Rickenbacker flew around the country signing up dealers and successfully promoting sales, but financial and managerial difficulties would quickly take the life of this promising firm. Walter Flanders had moved to an estate on the James River in Virginia after his successful automobile career in Detroit. Everitt convinced Flanders to come out of retirement to serve as president of Rickenbacker but, he was killed in an automobile accident on June 16, 1923. That was one problem for Rickenbacker. The firm depended heavily upon suppliers for component parts and this may have also limited their ability to produce and deliver cars. Then—as now—auto firms sometimes financed their own operations by greatly delaying payments to suppliers.

For 1924 Rickenbacker introduced a Vertical 8 Super fine model with an L-hear 268 cubic inch engine. Apparently, this was an exceptionally well designed and attractive car, but it was not a financial success, so its production was terminated. A recession in 1925 cut Rickenbacker sales and led to an overstock. To sell those excess cars, Barney Everitt, decided to reduce the retail price of the Rickenbacker while holding the wholesale price fixed. The price cut came out of the dealer’s profits angering dealers and making them lukewarm about selling Rickenbackers.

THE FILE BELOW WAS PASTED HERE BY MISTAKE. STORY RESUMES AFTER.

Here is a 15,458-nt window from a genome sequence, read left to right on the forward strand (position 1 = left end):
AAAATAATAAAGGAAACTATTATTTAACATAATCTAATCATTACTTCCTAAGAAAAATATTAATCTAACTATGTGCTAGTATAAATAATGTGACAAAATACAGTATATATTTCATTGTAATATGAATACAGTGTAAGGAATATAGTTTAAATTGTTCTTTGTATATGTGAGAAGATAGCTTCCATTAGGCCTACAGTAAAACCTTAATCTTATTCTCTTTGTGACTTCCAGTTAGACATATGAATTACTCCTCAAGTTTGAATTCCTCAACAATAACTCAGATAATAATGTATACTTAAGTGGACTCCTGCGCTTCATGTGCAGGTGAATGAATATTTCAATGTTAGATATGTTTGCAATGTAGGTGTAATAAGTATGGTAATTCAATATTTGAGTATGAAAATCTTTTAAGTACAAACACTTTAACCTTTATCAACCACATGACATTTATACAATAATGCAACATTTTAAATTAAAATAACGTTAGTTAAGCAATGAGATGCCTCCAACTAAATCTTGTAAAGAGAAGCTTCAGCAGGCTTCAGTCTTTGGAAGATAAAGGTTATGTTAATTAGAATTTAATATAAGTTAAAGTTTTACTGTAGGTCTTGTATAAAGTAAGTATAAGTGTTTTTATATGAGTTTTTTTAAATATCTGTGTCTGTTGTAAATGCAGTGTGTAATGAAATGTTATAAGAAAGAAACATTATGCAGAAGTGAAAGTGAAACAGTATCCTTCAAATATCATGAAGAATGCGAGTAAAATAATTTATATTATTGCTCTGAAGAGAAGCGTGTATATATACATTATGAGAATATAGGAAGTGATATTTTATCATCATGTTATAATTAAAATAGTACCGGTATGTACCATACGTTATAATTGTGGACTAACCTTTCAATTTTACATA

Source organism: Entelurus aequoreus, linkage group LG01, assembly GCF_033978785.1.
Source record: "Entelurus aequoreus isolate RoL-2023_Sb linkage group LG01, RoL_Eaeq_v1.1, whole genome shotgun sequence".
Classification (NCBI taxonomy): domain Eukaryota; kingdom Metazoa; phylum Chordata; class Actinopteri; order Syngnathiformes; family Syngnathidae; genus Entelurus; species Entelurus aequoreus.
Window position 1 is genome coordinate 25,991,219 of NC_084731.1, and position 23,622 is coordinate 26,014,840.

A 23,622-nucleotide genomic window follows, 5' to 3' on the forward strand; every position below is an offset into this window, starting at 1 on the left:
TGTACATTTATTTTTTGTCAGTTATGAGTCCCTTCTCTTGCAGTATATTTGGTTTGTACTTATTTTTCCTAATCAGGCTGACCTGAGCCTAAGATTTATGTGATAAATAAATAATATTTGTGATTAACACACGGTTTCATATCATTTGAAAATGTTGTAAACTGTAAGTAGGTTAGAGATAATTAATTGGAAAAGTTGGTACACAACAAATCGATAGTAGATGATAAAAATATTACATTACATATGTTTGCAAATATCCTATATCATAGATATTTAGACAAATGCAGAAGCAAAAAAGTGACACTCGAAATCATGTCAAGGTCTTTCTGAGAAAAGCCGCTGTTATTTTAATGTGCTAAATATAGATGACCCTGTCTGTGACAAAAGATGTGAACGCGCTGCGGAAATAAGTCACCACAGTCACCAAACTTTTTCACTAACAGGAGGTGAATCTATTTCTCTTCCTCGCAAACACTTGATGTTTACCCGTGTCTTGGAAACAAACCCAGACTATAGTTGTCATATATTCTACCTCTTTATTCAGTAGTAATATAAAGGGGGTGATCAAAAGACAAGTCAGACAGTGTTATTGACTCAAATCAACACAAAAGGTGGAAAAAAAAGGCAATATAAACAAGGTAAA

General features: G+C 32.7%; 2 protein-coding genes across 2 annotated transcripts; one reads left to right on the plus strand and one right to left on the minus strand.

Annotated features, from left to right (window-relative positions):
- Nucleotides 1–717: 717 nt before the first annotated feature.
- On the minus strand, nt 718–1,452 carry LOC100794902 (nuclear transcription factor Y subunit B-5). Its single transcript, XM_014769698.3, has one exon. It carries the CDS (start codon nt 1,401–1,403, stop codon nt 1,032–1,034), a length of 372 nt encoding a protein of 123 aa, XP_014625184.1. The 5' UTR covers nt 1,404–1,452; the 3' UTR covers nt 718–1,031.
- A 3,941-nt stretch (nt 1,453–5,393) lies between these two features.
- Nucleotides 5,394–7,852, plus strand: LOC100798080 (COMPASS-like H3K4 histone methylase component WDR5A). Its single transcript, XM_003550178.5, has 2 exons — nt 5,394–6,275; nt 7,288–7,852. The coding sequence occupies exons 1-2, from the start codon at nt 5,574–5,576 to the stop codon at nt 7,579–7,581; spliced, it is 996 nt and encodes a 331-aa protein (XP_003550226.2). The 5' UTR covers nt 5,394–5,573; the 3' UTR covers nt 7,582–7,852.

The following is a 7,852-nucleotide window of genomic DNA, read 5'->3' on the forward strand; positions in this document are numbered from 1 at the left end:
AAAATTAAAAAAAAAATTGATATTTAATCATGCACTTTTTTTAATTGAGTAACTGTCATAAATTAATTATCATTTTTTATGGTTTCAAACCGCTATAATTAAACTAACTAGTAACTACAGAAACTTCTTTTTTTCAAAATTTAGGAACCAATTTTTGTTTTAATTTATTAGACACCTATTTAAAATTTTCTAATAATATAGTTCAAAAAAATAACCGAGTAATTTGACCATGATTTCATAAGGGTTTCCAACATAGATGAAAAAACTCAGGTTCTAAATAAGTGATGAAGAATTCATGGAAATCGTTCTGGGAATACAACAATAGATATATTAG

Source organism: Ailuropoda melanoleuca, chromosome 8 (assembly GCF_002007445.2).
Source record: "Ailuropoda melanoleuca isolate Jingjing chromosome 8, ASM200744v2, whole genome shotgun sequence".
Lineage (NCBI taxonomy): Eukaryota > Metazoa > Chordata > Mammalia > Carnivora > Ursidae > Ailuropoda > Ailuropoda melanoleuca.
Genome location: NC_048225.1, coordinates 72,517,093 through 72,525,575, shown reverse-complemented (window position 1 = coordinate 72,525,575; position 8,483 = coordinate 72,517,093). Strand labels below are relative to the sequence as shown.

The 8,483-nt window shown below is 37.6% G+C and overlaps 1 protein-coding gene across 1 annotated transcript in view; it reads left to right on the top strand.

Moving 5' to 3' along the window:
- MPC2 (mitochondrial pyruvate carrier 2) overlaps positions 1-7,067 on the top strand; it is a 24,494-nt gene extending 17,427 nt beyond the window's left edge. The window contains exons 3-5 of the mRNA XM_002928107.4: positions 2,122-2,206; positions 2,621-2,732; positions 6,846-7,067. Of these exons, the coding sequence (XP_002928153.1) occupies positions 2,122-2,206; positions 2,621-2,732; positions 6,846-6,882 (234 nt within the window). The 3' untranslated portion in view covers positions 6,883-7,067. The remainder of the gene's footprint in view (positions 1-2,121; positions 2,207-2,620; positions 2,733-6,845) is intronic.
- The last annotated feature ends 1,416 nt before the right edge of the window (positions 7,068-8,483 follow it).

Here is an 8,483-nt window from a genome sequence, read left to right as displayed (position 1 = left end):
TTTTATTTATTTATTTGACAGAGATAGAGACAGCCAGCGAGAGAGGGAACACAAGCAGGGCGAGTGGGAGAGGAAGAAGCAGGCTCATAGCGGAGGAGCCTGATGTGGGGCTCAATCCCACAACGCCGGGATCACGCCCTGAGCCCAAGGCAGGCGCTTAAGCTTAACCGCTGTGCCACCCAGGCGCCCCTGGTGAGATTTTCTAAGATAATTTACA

An attractive new “boat-tail” model with a variety of new safety features was introduced for 1926 with the substantial price tag of $5,000. This car could approach 100 miles per hour and, unlike other sports cars of its era, could seat four. However, it was not a financial success and, perhaps, fewer than 20 of these “boat-tail” Rickenbackers emerged from the Cabot Avenue factory.

Everitt owned many different firms producing auto components and decided to make changes in the capitalization and financial organization of the Rickenbacker Motor Company. Eddie Rickenbacker, in September 1926, strongly objected to the financial and organizational changes made by Barney Everitt and quit the firm, but was personally indebted for $250,000. Barney Everitt presumed that the company could continue without the founder’s involvement, but sales declined. New models were introduced for 1927, but financial problems troubled the company, problems that were not solved with the introduction of the new models. Production ended in 1927 with a total production of 34,500 Rickenbackers. Auto historians, I infer, think the Rickenbacker presented customers with attractive engineering innovations that were later adopted by most manufacturers but, due to a variety of managerial errors, the firm survived just one-half dozen years.

Eddie Rickenbacker purchased the Indianapolis Motor Speedway shortly after he left the auto firm in 1927 He eventually paid his share of the auto firm’s debts. In 1925, Congress passed a law allowing the Postal Service to charge more for the rapid delivery of mail by air. As early as 1925, Rickenbacker was involved with airlines that sought to capitalize upon this opportunity. However, planes were so unreliable that few, if any, airlines earned profits by flying mail. By the early 1930s, Rickenbacker became president of Eastern Air Lines and by late 1934 that firm’s financial success was assured. They proved they could reliably deliver mail from New York or Chicago to Miami on an over night schedule with flights taking no longer than nine hours. Rickenbacker also set at least two speed records for cross-county flight, going from coast-to-coast in 13 hours in a DC-2 in 1933, and then an hour faster in the DC-3 the following year.